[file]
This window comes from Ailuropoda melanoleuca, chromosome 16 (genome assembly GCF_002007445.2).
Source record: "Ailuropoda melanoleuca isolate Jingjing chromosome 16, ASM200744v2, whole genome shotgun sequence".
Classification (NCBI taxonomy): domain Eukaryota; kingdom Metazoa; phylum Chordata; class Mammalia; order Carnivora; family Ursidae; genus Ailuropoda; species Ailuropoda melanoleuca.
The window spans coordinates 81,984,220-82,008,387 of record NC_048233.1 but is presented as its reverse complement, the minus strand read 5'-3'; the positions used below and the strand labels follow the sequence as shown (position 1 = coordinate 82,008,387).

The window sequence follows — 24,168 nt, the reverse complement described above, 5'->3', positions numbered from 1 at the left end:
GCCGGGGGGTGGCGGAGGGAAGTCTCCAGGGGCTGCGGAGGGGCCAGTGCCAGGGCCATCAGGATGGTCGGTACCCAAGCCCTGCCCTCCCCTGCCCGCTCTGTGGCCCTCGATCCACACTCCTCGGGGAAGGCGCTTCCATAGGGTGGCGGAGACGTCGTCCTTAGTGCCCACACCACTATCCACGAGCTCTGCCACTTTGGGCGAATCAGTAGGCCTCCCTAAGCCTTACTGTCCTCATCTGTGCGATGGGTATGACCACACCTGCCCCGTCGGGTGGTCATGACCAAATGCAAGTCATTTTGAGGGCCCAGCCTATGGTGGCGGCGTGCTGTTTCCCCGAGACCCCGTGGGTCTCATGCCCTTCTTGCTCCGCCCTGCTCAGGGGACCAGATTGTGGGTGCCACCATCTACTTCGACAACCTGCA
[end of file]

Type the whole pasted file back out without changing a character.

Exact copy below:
This window comes from Ailuropoda melanoleuca, chromosome 16 (genome assembly GCF_002007445.2).
Source record: "Ailuropoda melanoleuca isolate Jingjing chromosome 16, ASM200744v2, whole genome shotgun sequence".
Classification (NCBI taxonomy): domain Eukaryota; kingdom Metazoa; phylum Chordata; class Mammalia; order Carnivora; family Ursidae; genus Ailuropoda; species Ailuropoda melanoleuca.
The window spans coordinates 81,984,220-82,008,387 of record NC_048233.1 but is presented as its reverse complement, the minus strand read 5'-3'; the positions used below and the strand labels follow the sequence as shown (position 1 = coordinate 82,008,387).

The window sequence follows — 24,168 nt, the reverse complement described above, 5'->3', positions numbered from 1 at the left end:
GCCGGGGGGTGGCGGAGGGAAGTCTCCAGGGGCTGCGGAGGGGCCAGTGCCAGGGCCATCAGGATGGTCGGTACCCAAGCCCTGCCCTCCCCTGCCCGCTCTGTGGCCCTCGATCCACACTCCTCGGGGAAGGCGCTTCCATAGGGTGGCGGAGACGTCGTCCTTAGTGCCCACACCACTATCCACGAGCTCTGCCACTTTGGGCGAATCAGTAGGCCTCCCTAAGCCTTACTGTCCTCATCTGTGCGATGGGTATGACCACACCTGCCCCGTCGGGTGGTCATGACCAAATGCAAGTCATTTTGAGGGCCCAGCCTATGGTGGCGGCGTGCTGTTTCCCCGAGACCCCGTGGGTCTCATGCCCTTCTTGCTCCGCCCTGCTCAGGGGACCAGATTGTGGGTGCCACCATCTACTTCGACAACCTGCA